The following reagents were used in sample preparations: cetyltrimethylammonium bromide (CTABr, Fluka), ammonium hexafluorosilicate ((NH4)2SiF6, Fluka), ammonium hydroxide (NH4OH, Reagen). The synthesis experiments were based on Voegtlin et al. (1997a), but gel composition and synthesis time and temperature were also changed. Gels presenting the following molar composition: 1.0 SiO2:0.215 CTABr:0.5-20 NH4OH:50-1500 H2O were prepared. In a typical synthesis experiment, solution A was prepared by dissolving CTABr and (NH4)2SiF6 in half of the total amount of deionized water; for solution B preparation, NH4OH was mixed with the remaining deionized water. Then, solution A was slowly added to solution B under magnetic stirring. This mixture was stirred for 60 minutes at room temperature. The resulting slurry was filtered, washed with hot deionized water and dried in a stove at 373 K overnight, forming the samples synthesized at room temperature. After being stirred during 60 minutes at room temperature, the slurry was placed in a Teflon-lined stainless steel autoclave and heated at 373 K for 24 hours, characterizing the high temperature synthesis, then cooled and filtered like the sample prepared at room temperature. To remove the surfactant, all the assynthesized samples were calcined in air under static conditions at 813 K for 6 hours, with a linear temperature ramp of 0.5 K/min.
Powder X-ray diffraction (XRD) patterns were recorded on a Rigaku Miniflex diffractometer using CuKα radiation and operating at 30 kV and 15 A. Typically, the XRD data were collected from 1.2 to 10° (2θ) with 0.02° step size and 2 s step time.
The nitrogen adsorption and desorption isotherms at 77 K were measured using a Micromeritics ASAP2400 system. Before the measurements, the samples were outgassed at 573 K during 3 hours in the degas port of the adsorption analyzer. From these isotherms, the surface area was calculated by the BET method (Brunauer et al. 1938), while pore volume and pore size distribution were determined by the t-plot and Barrett, Joyner and Halenda (BJH) methods (Lippens et al., 1964 and Barrer et al., 1951), respectively. Equation (1), proposed by Kruk et al. (1997a), was used to yield the statistical multilayer thickness. Pore size distribution was also determined by the BJH method modified by Kruk, Jaroniec and Sayari (Kruk et al., 1997a, Kruk et al., 1999 and Kruk et al., 1997b) (BJH-KJS) and by Broekhoff-deBoer (BdB) analysis using a FrenkelHalsey-Hill equation to describe the statistical multilayer thickness (Lukens et al., 1999). All methods for determining pore size distribution used the adsorption branch of the isotherm.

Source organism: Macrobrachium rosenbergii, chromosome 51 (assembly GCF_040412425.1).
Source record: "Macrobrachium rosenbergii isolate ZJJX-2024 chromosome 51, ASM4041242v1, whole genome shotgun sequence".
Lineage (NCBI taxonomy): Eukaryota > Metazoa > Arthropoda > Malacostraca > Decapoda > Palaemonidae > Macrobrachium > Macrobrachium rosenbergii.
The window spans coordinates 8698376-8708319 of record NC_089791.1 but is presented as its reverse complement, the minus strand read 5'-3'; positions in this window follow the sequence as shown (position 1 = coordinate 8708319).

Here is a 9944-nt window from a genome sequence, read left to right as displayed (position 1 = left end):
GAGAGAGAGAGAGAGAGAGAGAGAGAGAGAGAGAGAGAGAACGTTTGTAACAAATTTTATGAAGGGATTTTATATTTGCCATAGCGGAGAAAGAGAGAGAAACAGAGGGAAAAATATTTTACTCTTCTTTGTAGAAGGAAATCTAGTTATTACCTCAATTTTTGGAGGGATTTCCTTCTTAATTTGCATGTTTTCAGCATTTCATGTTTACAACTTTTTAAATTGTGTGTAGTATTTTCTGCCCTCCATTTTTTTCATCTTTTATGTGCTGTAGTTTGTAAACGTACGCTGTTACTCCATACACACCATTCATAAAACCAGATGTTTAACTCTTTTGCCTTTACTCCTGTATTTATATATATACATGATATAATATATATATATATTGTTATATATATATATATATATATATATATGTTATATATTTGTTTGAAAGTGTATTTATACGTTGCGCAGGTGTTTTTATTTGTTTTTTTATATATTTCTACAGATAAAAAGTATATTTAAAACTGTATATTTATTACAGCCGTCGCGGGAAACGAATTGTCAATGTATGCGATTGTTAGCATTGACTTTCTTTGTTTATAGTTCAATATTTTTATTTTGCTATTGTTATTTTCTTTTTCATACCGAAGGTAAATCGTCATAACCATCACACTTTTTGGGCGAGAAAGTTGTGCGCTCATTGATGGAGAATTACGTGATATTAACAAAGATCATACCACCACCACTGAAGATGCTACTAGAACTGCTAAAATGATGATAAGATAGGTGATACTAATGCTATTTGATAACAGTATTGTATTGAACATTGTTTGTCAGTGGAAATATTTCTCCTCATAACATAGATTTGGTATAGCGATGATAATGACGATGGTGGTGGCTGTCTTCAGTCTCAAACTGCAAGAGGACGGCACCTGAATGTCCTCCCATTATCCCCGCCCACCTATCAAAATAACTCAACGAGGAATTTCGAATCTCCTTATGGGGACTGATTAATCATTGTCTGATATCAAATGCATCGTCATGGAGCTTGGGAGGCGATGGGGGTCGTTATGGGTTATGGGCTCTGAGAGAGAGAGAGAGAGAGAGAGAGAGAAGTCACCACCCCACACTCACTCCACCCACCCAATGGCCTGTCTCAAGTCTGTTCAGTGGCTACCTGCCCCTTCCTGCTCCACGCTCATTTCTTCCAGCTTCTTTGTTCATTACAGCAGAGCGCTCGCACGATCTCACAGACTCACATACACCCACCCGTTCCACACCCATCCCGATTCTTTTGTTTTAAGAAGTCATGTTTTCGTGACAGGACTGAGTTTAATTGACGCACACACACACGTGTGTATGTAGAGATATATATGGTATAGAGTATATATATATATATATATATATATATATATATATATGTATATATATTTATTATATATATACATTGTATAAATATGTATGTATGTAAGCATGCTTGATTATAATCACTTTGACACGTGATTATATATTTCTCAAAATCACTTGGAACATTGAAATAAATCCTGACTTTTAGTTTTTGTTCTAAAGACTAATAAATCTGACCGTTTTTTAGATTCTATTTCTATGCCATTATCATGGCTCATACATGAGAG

In order to test the hydrothermal stability of the samples, they were slurred (1 wt% of solids) in a buffer solution of ammonium acetate (pH = 7.0) and kept at 373 K during 24 hours following a procedure adapted from Kim et al. (2000) and Xia et al. (2000) with buffer addition to keep the pH constant. After this time, the samples were recovered by filtration, washed with hot deionized water and dried at 373 K overnight. X-ray diffraction patterns (XRD) of the samples, before and after this treatment, were compared to estimate the extension of the structural collapse.
RESULTS AND DISCUSSION
The procedure of Voegtlin et al. (1997a) was performed using a gel with the following molar composition: 1.0 SiO2:0.215 CTABr:4.3 NH4OH:300 H2O. The sample recovered from this experiment presented X-ray diffraction (XRD) patterns typical of a highly ordered MCM-41 phase. Indeed, the diffractogram revealed five peaks, assigned to the MCM-41 hexagonal P6mm structure: (100), (110), (200), (210) and (300). The nitrogen adsorption/ desorption isotherm was a type IV one, having no hysteresis loop. This isotherm was characterized by an adsorption step at low relative pressure (P/Po ca. 0.27), followed by an almost horizontal branch. The adsorption step was due to capillary condensation in uniform size mesopores. After mesopore filling, multilayer adsorption on the sample external surface took place. From this isotherm, a surface area of 1100 m²/g and a primary mesopore volume of 0.77 cm³/g was determined for this sample. Pore size distribution determined by the Broekhoff-deBoer method displayed a sharp peak at about 26 Å. These characteristics showed that the sample presented a high degree of structural ordering.